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Thursday, 14 April 2011

NFC an emerging technology

What is NFC?

Near Field Communication (NFC) technology makes life easier and more convenient for consumers around the world by making it simpler to make transactions, exchange digital content, and connect electronic devices with a touch.

A standards-based connectivity technology, NFC harmonizes today's diverse contactless technologies, enabling current and future solutions in areas such as:

Access control
Consumer electronics
Information collection and exchange
Loyalty and coupons

Key Benefits of NFC

NFC provides a range of benefits to consumers and businesses, such as:

Intuitive: NFC interactions require no more than a simple touch
Versatile: NFC is ideally suited to the broadest range of industries, environments, and uses
Open and standards-based: The underlying layers of NFC technology follow universally implemented ISO, ECMA, and ETSI standards
Technology-enabling: NFC facilitates fast and simple setup of wireless technologies, such as Bluetooth, Wi-Fi, etc.)
Inherently secure: NFC transmissions are short range (from a touch to a few centimeters)
Interoperable: NFC works with existing contactless card technologies
Security-ready: NFC has built-in capabilities to support secure applications
Peer-to-peer communication
Payment & ticketing

How NFC works

NFC is a short-range, standards-based wireless connectivity technology, based on RFID technology that uses magnetic field induction to enable communication between electronic devices in close proximity. It provides a seamless medium for the identification protocols that validate secure data transfer. This enables users to perform intuitive, safe, contactless transactions, access digital content and connect electronic devices simply by touching or bringing devices into close proximity.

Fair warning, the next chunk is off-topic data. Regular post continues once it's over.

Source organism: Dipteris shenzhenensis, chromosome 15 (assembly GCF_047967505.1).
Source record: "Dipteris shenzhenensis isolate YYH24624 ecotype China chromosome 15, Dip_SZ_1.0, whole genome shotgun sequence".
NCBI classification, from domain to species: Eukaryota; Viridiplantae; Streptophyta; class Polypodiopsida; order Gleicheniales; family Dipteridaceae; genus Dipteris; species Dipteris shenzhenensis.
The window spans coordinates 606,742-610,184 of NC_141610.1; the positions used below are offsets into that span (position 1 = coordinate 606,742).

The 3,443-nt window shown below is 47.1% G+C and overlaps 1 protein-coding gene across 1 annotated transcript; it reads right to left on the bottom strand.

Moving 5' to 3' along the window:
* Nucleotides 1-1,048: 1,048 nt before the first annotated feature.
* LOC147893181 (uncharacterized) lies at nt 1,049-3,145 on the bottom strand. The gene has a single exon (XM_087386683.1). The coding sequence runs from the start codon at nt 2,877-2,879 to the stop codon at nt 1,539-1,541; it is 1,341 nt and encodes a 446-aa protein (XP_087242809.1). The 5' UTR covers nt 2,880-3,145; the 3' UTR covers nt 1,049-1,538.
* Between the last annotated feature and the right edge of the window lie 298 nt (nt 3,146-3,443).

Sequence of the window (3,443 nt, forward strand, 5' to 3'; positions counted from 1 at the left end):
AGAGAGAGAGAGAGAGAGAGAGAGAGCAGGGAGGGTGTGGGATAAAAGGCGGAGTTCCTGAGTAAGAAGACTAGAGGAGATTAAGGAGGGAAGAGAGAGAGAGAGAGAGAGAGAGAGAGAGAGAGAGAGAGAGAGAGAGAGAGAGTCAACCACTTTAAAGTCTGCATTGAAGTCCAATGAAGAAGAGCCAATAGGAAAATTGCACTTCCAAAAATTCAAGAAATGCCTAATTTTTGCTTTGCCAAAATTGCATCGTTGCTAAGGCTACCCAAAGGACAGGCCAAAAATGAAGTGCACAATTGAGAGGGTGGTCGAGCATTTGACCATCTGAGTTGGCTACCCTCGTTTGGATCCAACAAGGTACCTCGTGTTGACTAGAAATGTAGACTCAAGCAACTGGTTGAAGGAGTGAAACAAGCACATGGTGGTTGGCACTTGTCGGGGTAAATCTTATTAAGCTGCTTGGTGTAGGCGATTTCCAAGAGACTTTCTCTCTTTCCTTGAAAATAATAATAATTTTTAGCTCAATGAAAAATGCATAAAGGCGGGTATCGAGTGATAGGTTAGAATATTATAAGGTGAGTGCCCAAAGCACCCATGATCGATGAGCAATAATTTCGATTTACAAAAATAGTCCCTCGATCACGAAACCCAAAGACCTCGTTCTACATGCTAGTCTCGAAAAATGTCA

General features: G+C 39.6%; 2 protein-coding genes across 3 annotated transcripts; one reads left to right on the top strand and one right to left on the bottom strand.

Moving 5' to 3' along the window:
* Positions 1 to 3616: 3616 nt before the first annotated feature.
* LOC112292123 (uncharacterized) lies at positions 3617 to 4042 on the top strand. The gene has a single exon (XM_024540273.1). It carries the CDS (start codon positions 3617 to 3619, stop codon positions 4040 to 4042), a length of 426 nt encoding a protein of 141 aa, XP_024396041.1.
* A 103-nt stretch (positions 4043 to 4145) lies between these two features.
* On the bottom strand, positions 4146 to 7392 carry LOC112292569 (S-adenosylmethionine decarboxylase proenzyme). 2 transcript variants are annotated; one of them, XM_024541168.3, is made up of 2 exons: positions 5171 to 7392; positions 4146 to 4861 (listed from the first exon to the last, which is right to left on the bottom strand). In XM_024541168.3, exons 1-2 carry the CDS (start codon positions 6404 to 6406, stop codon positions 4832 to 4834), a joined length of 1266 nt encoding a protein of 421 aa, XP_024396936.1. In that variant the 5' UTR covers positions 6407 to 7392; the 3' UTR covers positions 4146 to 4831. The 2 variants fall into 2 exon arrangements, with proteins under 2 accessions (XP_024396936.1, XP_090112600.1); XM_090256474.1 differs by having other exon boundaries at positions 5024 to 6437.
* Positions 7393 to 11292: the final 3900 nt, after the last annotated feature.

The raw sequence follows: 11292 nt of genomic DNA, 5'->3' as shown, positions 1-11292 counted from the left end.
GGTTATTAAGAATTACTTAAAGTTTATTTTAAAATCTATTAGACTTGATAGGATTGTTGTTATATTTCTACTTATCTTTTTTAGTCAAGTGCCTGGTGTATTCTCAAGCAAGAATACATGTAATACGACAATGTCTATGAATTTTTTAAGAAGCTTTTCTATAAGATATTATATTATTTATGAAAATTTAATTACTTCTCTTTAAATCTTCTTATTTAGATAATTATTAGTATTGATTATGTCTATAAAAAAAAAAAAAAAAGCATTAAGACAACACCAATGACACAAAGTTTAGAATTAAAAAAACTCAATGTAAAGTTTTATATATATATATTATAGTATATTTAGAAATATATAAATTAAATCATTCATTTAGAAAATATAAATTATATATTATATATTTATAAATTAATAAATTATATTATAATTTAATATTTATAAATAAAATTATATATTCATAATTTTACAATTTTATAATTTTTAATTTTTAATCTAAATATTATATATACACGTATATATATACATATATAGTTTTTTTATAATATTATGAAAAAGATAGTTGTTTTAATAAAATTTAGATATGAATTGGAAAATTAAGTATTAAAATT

NFC operates in the standard unlicensed 13.56MHz frequency band over a distance of up to around 20 centimetres. Currently it offers data transfer rates of 106kbit/s, 212kbit/s and 424kbit/s, and higher rates are expected in the future.
For two devices to communicate using NFC, one device must have an NFC reader/writer and one must have an NFC tag. The tag is essentially an integrated circuit containing data, connected to an antenna, that can be read and written by the reader.
There are two modes of operation covered by the NFC protocol: active and passive. In active mode, both devices generate their own radio field to transmit data. In passive mode, only one device generates a radio field, while the other uses load modulation to transfer data. The NFC protocol specified that the initiating device is responsible for generating the radio field in this case.
The passive mode of communication is very important for battery-powered devices like mobile phones and PDAs that need to prioritize energy use. The NFC protocol enables such devices to be used in power-saving mode, so that energy can be conserved for other operations.


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